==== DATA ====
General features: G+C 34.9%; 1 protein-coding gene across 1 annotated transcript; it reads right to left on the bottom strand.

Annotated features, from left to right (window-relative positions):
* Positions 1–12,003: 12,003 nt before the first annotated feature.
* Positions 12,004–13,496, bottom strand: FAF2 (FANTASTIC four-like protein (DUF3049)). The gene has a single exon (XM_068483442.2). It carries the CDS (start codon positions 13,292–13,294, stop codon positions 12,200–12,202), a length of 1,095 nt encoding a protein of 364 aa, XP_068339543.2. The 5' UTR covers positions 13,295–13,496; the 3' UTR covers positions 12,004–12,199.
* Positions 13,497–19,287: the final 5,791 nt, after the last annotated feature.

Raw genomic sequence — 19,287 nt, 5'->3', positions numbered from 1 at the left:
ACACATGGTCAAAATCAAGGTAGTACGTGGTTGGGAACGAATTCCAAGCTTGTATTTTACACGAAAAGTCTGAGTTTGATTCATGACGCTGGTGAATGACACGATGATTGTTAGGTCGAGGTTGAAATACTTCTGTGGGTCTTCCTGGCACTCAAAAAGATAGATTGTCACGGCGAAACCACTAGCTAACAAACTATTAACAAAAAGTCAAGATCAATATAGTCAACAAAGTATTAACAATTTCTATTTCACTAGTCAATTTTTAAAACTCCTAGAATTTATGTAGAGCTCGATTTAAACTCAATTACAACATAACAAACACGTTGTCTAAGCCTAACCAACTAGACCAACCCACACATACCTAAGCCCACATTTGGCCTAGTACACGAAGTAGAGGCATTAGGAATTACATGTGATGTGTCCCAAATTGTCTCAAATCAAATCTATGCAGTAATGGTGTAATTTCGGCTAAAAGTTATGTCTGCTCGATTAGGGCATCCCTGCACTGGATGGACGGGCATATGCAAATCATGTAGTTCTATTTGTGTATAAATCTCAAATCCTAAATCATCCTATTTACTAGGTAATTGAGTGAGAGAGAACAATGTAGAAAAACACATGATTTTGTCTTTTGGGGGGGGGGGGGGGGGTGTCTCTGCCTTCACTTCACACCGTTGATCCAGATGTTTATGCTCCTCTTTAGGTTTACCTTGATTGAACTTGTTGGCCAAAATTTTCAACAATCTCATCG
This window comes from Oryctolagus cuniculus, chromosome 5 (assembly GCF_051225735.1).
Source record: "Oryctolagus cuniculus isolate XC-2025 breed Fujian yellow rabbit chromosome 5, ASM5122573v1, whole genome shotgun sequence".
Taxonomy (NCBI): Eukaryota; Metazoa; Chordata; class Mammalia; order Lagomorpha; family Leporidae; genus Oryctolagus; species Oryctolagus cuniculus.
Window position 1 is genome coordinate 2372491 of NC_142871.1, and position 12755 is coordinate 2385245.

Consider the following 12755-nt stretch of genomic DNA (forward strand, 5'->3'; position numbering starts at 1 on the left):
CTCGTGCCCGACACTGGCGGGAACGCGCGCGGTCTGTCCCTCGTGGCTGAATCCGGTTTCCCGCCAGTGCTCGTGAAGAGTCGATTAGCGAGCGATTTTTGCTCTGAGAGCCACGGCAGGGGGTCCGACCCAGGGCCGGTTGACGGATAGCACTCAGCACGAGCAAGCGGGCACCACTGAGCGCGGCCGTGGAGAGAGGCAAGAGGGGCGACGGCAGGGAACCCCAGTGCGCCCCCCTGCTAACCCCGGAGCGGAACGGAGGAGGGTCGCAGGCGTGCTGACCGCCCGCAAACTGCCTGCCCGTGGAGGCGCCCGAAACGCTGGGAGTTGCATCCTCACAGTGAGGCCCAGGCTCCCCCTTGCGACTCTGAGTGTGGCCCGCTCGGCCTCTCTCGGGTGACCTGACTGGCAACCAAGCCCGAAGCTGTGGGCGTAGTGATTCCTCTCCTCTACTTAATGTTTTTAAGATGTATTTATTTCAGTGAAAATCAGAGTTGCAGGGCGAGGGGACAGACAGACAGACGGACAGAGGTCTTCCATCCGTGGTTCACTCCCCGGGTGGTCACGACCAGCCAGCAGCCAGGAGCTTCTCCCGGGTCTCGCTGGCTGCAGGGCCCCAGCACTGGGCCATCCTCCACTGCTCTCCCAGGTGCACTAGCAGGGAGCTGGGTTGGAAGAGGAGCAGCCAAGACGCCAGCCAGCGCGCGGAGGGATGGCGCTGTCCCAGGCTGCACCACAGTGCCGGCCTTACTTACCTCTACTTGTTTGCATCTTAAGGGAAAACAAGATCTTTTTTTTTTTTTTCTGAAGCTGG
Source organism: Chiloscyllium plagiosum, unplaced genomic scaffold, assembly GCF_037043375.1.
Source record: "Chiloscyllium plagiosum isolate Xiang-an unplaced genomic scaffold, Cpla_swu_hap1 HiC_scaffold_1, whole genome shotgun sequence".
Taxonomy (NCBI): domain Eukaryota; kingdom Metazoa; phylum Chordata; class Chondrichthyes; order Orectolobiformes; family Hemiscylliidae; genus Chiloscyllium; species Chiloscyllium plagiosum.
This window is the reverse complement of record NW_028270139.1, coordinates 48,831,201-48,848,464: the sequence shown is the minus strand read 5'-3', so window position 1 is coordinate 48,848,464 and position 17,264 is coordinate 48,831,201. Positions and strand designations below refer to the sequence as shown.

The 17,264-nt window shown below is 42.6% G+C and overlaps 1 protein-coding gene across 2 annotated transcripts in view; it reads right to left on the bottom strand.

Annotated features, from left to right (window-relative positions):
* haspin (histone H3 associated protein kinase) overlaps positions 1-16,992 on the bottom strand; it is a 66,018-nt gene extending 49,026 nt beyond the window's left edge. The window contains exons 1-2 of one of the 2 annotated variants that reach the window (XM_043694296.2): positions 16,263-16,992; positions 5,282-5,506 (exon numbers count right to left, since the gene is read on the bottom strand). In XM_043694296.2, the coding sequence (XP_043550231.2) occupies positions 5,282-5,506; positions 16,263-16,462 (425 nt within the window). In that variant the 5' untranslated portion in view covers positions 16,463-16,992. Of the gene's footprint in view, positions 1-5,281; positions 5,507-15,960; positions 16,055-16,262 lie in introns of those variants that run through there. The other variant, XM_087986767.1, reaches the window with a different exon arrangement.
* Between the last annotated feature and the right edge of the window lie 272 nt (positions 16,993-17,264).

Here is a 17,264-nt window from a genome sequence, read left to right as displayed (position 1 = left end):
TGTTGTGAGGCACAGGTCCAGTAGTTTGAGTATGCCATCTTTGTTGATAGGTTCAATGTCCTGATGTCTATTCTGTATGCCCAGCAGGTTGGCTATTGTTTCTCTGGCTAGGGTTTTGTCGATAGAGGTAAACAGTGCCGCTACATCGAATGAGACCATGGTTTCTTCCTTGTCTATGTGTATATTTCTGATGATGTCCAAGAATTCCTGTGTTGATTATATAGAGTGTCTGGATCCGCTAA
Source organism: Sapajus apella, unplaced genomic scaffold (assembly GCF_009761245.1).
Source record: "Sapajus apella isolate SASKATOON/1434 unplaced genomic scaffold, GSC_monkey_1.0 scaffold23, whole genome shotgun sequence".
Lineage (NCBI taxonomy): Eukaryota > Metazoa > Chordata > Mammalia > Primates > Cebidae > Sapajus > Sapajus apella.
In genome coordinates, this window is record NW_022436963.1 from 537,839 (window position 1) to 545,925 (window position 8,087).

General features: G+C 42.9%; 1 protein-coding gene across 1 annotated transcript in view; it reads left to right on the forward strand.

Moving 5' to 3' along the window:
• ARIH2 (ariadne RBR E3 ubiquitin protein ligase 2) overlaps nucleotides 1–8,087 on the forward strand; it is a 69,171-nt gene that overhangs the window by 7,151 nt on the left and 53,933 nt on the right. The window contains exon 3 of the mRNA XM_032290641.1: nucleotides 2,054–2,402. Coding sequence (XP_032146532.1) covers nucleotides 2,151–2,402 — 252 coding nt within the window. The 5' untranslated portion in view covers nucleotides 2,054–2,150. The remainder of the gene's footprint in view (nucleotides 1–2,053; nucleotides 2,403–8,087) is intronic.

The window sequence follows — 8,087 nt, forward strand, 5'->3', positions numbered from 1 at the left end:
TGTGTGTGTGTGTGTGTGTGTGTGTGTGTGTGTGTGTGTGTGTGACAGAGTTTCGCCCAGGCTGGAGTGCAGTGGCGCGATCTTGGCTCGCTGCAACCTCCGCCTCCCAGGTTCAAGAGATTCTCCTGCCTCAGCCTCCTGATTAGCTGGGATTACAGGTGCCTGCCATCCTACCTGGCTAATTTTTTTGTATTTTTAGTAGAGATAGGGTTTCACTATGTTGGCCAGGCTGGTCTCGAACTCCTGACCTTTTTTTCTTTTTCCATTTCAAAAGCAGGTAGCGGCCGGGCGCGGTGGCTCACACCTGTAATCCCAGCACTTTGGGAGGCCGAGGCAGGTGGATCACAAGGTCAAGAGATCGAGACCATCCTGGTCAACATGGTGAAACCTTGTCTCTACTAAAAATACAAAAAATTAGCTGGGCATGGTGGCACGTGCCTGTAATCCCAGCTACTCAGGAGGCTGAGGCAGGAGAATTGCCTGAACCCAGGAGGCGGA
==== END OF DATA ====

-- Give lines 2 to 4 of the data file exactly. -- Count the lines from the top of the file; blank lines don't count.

Annotated features, from left to right (window-relative positions):
* Positions 1–12,003: 12,003 nt before the first annotated feature.
* Positions 12,004–13,496, bottom strand: FAF2 (FANTASTIC four-like protein (DUF3049)). The gene has a single exon (XM_068483442.2). It carries the CDS (start codon positions 13,292–13,294, stop codon positions 12,200–12,202), a length of 1,095 nt encoding a protein of 364 aa, XP_068339543.2. The 5' UTR covers positions 13,295–13,496; the 3' UTR covers positions 12,004–12,199.